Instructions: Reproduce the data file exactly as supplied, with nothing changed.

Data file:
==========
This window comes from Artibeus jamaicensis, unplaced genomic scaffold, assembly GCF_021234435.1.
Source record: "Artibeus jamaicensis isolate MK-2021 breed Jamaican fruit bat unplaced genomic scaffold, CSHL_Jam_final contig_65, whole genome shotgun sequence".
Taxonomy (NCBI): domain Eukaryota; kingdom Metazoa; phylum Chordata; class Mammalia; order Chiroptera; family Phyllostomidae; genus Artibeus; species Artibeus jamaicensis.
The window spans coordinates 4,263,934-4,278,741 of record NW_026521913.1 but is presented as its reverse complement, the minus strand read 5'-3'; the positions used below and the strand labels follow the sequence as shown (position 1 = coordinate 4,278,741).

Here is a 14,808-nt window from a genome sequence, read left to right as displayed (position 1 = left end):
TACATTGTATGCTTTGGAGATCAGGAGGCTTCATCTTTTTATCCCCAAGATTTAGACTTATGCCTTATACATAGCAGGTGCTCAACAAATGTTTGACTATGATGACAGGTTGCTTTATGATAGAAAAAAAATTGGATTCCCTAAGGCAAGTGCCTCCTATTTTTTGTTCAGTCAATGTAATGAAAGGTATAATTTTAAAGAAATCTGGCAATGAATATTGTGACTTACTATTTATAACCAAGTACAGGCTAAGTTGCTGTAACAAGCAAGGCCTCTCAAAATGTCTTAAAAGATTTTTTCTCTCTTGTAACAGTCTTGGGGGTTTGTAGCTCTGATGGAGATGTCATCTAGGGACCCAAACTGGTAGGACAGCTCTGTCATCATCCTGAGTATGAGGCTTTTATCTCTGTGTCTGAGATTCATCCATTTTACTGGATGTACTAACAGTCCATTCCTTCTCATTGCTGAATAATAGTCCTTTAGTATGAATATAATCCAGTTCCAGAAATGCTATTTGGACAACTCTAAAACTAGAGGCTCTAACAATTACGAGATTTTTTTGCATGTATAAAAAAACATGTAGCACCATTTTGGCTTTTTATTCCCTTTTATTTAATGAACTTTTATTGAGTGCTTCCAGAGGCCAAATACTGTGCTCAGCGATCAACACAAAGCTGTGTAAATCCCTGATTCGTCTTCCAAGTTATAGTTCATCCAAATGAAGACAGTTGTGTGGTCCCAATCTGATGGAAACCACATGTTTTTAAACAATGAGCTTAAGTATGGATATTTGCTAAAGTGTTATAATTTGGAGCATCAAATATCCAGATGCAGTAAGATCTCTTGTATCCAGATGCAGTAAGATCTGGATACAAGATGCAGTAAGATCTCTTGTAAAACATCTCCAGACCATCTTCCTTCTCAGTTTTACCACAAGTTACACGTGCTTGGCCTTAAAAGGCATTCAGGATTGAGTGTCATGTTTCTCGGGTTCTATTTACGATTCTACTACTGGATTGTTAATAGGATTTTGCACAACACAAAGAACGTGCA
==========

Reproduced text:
This window comes from Artibeus jamaicensis, unplaced genomic scaffold, assembly GCF_021234435.1.
Source record: "Artibeus jamaicensis isolate MK-2021 breed Jamaican fruit bat unplaced genomic scaffold, CSHL_Jam_final contig_65, whole genome shotgun sequence".
Taxonomy (NCBI): domain Eukaryota; kingdom Metazoa; phylum Chordata; class Mammalia; order Chiroptera; family Phyllostomidae; genus Artibeus; species Artibeus jamaicensis.
The window spans coordinates 4,263,934-4,278,741 of record NW_026521913.1 but is presented as its reverse complement, the minus strand read 5'-3'; the positions used below and the strand labels follow the sequence as shown (position 1 = coordinate 4,278,741).

Here is a 14,808-nt window from a genome sequence, read left to right as displayed (position 1 = left end):
TACATTGTATGCTTTGGAGATCAGGAGGCTTCATCTTTTTATCCCCAAGATTTAGACTTATGCCTTATACATAGCAGGTGCTCAACAAATGTTTGACTATGATGACAGGTTGCTTTATGATAGAAAAAAAATTGGATTCCCTAAGGCAAGTGCCTCCTATTTTTTGTTCAGTCAATGTAATGAAAGGTATAATTTTAAAGAAATCTGGCAATGAATATTGTGACTTACTATTTATAACCAAGTACAGGCTAAGTTGCTGTAACAAGCAAGGCCTCTCAAAATGTCTTAAAAGATTTTTTCTCTCTTGTAACAGTCTTGGGGGTTTGTAGCTCTGATGGAGATGTCATCTAGGGACCCAAACTGGTAGGACAGCTCTGTCATCATCCTGAGTATGAGGCTTTTATCTCTGTGTCTGAGATTCATCCATTTTACTGGATGTACTAACAGTCCATTCCTTCTCATTGCTGAATAATAGTCCTTTAGTATGAATATAATCCAGTTCCAGAAATGCTATTTGGACAACTCTAAAACTAGAGGCTCTAACAATTACGAGATTTTTTTGCATGTATAAAAAAACATGTAGCACCATTTTGGCTTTTTATTCCCTTTTATTTAATGAACTTTTATTGAGTGCTTCCAGAGGCCAAATACTGTGCTCAGCGATCAACACAAAGCTGTGTAAATCCCTGATTCGTCTTCCAAGTTATAGTTCATCCAAATGAAGACAGTTGTGTGGTCCCAATCTGATGGAAACCACATGTTTTTAAACAATGAGCTTAAGTATGGATATTTGCTAAAGTGTTATAATTTGGAGCATCAAATATCCAGATGCAGTAAGATCTCTTGTATCCAGATGCAGTAAGATCTGGATACAAGATGCAGTAAGATCTCTTGTAAAACATCTCCAGACCATCTTCCTTCTCAGTTTTACCACAAGTTACACGTGCTTGGCCTTAAAAGGCATTCAGGATTGAGTGTCATGTTTCTCGGGTTCTATTTACGATTCTACTACTGGATTGTTAATAGGATTTTGCACAACACAAAGAACGTGCA